Let's be clear. He was not simply reacting to events. He was an effective policy maker and the organiser to the purpose. He ran Lambeth 2008 and it did what he wanted. What he wanted was no hostages to fortune from anyone else. By creating indabas that never made decisions, he produced a Lambeth 2008 that gave him the continued ability to manage in his way towards his Covenant. In Jamaica in 2010 he was able to confuse and rule, where he put Section 4 out to revision but the result (with relational consequences and a two speed Communion) was fixed and could not be altered. He operated the Covenant in advance in who could and could not sit on Communion representing institutions.

If Lambeth 2008 represented a high spot of his ability to organise and run events, then the Colin Slee memo emerging in 2011 from 2010 was a low point, where Rowan Williams and John Sentamu acted in concert to manipulate committee work and provide propaganda regarding a second undermining of Jeffrey John. In terms of the proposed Covenant, one sided publicity was provided to stress its compulsive importance. As the dioceses started to vote it down, a rather pathetic video was produced in March 2012 in which the presenting Rowan Williams was different from the angry person being hidden, except by his body language. It was the Colin Slee memo that brought the angry man to the attention of the world. I thought he should have resigned then.

If Rowan Williams had been an American President, books would be written now about how he had taken the 'power to persuade' to new levels. He has been the most papal of archbishops because he could create policy and organise its delivery - but to a point, as in the end even for him it mainly unravelled. In fact, a suspicion has been that much of his action has been ecumenically one-sided, towards the actual Pope in Rome, where there has been a meeting of minds.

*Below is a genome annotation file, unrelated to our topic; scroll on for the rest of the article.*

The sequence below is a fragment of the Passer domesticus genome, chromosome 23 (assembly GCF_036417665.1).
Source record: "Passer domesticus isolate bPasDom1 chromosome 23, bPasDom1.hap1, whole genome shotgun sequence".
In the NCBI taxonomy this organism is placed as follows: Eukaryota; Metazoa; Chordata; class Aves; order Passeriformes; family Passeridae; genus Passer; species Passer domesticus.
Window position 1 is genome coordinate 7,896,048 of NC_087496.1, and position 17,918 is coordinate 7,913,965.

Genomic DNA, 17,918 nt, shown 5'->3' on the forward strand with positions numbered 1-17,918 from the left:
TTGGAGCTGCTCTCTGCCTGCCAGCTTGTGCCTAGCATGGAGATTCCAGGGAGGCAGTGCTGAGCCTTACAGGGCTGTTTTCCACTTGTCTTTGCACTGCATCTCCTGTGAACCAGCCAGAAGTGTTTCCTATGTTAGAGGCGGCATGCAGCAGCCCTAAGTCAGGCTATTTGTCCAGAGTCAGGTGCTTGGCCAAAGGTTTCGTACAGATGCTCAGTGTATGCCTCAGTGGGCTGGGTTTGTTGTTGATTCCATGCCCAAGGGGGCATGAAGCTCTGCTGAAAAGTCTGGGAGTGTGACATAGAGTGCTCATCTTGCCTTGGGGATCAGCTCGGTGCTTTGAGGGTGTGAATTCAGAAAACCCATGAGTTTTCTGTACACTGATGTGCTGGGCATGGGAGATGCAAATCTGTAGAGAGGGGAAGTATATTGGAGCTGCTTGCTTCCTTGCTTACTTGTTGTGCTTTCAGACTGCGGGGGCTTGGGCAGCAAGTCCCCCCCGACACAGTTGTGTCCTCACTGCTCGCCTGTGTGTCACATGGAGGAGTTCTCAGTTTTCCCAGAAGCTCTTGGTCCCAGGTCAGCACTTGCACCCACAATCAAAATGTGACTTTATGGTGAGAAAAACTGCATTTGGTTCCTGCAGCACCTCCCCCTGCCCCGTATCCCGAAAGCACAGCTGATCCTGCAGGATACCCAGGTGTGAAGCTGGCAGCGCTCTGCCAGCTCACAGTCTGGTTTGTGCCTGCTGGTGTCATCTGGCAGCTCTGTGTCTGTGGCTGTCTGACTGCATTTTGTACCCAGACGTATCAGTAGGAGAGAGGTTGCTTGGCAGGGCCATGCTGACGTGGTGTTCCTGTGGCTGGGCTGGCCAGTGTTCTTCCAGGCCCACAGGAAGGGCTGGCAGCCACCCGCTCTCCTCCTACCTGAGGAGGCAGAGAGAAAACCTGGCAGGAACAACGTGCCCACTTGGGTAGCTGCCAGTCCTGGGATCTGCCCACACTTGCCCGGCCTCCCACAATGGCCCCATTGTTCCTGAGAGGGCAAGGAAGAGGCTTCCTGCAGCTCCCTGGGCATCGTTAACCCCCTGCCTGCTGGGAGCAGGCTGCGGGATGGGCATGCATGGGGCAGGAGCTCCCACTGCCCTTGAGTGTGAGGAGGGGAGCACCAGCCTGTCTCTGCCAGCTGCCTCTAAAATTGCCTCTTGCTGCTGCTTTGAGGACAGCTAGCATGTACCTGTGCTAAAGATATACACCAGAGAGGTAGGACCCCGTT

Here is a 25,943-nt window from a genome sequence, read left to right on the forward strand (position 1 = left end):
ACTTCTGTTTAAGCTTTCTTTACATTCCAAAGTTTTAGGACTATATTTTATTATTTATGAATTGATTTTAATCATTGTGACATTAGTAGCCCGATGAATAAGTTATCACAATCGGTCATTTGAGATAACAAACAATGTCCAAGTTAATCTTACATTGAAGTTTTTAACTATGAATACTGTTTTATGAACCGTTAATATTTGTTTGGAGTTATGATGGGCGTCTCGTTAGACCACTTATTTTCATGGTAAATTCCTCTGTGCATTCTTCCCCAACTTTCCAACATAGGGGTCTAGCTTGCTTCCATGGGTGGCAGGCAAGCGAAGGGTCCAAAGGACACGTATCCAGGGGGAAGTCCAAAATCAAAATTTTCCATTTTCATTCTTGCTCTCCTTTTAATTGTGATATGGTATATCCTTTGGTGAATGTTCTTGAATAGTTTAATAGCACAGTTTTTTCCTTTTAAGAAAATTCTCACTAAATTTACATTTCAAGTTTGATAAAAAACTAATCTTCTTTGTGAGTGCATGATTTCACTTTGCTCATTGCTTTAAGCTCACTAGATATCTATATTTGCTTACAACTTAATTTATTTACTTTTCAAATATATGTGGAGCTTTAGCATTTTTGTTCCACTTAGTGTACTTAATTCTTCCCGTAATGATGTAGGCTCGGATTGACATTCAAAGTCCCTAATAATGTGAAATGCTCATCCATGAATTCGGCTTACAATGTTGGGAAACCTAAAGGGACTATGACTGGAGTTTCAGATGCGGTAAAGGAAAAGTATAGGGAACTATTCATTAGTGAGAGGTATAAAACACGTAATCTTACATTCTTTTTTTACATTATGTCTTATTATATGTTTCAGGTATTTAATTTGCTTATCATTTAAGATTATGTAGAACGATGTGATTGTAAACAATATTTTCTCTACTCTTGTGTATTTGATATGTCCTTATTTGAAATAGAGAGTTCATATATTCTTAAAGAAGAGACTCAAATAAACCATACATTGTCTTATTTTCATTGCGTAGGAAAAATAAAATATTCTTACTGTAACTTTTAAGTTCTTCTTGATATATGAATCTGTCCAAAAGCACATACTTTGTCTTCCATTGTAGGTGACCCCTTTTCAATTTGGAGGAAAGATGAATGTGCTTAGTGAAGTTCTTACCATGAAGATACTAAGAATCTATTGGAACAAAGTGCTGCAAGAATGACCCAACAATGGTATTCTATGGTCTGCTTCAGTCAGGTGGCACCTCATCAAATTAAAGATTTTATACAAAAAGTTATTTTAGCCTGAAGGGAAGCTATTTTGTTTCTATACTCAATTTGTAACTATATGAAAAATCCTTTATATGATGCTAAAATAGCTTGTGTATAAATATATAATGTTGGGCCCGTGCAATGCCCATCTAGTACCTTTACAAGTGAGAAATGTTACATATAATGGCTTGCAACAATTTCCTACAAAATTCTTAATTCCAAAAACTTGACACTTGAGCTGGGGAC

I'm not sure what else his intellect was used for, but it was certainly wasted. What was sad was this attempted triumph of the Church as an institution over any ethical consideration for sections of its members. Many went along with his Covenant plans, at first, but, as he added apparent enthusiasm and manipulation to his anti-liberal stance, the liberal constituency became unifed in opposition. I remember a few years back when he said he would pray for the likes of bloggers (with individual views), but asked for prayers more for the Anglican Communion. Or, recently, he has been 'praying hard' for diocesan synod people to agree with him about the Covenant. It's as if prayer too becomes subsumed to the institutional requirement, a strange understanding of intercession.

When the dioceses said no to special provision for those who would need pure male only bishops, involving the bishops, Rowan Williams still assumed he should try and find a means (but not significant) to keep the traditionalists within the fold. That was his intellect at play, as he sought to describe the difference between derived and delegated powers of a bishop, but even if it could convince a Catholic (believing in the ontological difference of a bishop) it won't meet the objections of the no women leaders evangelicals. In any case, he can only provide a form of words that can convince one side of purity while convincing the other side of equality.

The fundamental problem is that the Anglican Communion is too broad, ranging from something like premodern magical belief combined with charismatic Protestantism to something that approaches the consumerist New Age. Such a spread can only be a loose association at best. Even the Church of England is too broad and is going through a trim. Traditionalist Catholics are being sidelined by change. Its most radical of liberals are shearing off, but it leaves others more exposed. The entryism of some evangelicals of the FCA kind may turn into separatism (as in North America). So the broad Church in an age of speciality is moving towards a lesser spread, just as The Episcopal Church is seeking its own clearer identity (and inevitable smaller size). It would be historically consistent to expect some reformation of institutions. No Archbishop can stand against this. In such a situation, the way to preserve most contact is to loosen up, not try and nail together a centre. All that does is create a more violent breaking up a little later down the line.